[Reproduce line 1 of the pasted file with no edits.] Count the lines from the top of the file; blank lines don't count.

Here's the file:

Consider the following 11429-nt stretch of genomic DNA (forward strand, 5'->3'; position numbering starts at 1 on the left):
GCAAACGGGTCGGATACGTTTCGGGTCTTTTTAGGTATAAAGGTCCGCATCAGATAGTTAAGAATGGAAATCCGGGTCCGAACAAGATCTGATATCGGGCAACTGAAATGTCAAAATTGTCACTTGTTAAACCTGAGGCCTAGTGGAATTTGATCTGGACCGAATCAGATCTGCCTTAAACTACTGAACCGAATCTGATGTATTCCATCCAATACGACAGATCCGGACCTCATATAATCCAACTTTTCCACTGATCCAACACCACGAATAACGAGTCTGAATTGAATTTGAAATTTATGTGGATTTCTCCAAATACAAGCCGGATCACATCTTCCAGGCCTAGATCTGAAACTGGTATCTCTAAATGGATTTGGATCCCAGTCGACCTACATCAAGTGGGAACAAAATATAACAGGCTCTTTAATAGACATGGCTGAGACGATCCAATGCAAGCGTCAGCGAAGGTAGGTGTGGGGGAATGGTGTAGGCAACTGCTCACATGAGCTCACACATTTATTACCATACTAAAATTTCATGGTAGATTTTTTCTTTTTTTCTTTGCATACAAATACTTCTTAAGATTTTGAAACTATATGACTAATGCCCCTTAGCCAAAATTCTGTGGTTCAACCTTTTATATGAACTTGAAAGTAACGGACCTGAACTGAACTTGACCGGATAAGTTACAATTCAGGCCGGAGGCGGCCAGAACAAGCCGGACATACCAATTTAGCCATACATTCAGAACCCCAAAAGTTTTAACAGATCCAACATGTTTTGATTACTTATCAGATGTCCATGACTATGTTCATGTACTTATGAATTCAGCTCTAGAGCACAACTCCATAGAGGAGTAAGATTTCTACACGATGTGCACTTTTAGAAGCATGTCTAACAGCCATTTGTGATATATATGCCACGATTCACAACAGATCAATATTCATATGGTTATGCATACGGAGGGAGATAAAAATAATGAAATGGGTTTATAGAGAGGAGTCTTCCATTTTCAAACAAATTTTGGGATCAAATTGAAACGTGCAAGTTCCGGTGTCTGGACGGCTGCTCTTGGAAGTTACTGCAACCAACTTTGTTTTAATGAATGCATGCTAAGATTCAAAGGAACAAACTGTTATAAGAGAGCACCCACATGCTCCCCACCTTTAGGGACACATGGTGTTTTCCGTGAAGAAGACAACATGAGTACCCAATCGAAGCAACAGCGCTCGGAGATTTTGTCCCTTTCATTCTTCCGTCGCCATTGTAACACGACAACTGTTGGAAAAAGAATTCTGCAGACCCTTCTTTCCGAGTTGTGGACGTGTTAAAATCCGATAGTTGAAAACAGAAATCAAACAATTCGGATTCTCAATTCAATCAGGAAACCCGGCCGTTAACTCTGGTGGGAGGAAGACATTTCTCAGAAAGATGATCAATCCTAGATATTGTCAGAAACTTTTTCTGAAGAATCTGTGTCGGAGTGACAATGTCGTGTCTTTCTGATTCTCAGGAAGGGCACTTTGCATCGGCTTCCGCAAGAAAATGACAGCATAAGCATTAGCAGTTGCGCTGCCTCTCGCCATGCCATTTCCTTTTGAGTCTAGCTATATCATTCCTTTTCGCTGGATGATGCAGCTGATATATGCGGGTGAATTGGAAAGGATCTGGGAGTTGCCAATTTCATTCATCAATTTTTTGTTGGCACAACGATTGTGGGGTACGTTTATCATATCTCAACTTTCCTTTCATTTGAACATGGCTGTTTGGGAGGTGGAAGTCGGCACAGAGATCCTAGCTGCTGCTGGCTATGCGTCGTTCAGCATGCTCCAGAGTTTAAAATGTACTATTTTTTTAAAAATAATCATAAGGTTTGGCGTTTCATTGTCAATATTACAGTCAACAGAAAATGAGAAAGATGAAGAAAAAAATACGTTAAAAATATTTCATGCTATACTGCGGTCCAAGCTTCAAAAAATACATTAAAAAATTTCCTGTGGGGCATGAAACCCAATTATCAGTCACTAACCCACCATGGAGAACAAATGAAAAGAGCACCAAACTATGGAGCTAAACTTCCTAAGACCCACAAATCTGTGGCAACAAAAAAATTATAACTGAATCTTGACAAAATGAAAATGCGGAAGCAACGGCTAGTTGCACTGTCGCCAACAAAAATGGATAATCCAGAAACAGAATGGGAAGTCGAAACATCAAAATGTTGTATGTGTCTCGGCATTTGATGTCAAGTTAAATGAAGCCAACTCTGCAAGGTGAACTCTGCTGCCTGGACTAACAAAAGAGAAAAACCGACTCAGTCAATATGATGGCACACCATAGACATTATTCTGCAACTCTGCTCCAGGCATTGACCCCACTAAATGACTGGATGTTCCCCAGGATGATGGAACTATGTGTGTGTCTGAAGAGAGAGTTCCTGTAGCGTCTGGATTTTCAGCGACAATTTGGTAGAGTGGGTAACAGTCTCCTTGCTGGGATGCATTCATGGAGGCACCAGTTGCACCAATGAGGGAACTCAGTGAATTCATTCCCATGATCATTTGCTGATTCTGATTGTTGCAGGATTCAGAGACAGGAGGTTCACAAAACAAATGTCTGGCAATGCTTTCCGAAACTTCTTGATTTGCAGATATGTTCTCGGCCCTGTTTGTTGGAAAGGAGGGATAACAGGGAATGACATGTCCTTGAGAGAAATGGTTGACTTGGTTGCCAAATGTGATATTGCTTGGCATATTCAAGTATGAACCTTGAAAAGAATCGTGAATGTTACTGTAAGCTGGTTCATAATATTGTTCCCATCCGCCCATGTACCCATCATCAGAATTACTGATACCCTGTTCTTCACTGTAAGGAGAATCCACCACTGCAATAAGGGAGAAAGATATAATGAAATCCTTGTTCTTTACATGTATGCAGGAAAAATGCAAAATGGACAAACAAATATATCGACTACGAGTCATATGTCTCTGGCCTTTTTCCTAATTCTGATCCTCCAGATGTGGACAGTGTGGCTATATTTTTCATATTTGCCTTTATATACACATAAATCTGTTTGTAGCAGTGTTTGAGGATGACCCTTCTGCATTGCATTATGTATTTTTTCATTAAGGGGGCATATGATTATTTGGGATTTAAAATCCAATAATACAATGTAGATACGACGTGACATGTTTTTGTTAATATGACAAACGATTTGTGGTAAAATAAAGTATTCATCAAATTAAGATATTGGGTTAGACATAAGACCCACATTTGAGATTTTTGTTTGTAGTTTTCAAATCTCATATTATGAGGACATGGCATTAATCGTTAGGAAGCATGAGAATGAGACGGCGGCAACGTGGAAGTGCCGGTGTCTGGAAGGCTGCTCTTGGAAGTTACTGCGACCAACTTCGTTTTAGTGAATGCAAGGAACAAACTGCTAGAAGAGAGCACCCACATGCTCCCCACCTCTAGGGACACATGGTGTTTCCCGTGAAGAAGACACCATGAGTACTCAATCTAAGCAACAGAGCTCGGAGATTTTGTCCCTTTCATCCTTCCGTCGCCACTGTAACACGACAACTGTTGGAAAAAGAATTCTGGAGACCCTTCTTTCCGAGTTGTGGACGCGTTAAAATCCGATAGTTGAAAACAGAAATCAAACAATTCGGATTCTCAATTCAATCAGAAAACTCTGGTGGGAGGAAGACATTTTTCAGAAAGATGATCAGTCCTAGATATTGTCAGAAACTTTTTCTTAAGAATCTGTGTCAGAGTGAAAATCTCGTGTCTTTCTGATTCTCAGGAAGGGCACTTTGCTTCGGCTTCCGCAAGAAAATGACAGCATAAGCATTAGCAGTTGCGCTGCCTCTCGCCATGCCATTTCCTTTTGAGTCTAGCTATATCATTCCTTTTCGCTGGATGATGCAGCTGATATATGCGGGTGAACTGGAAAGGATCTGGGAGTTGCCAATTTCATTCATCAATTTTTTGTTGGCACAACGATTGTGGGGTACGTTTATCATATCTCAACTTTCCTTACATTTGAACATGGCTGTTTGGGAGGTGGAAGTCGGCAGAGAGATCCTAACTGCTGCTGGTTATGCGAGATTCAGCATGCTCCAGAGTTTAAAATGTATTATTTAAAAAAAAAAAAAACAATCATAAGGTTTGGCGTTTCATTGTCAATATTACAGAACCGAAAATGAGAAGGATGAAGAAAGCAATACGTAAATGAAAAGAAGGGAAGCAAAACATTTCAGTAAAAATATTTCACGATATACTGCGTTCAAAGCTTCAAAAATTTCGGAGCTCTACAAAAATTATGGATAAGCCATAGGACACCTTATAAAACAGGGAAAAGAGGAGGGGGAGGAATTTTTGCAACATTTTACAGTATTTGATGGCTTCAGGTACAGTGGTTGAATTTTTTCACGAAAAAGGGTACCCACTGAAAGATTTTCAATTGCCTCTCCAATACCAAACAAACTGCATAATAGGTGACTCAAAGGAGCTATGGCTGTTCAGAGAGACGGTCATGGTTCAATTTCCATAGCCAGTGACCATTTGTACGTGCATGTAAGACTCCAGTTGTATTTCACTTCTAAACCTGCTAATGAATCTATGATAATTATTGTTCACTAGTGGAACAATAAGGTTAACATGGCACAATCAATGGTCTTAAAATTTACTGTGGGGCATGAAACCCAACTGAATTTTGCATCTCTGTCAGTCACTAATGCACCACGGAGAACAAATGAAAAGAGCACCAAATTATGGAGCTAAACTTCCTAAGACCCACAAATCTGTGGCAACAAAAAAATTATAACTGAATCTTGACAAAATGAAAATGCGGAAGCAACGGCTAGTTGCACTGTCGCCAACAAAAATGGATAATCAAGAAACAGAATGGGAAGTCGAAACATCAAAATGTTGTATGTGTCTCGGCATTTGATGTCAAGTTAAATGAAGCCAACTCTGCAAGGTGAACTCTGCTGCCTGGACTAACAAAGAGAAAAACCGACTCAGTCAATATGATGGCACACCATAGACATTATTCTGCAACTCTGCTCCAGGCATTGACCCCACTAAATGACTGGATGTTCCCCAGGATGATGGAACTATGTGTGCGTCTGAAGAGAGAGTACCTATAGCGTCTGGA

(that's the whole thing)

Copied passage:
Consider the following 11429-nt stretch of genomic DNA (forward strand, 5'->3'; position numbering starts at 1 on the left):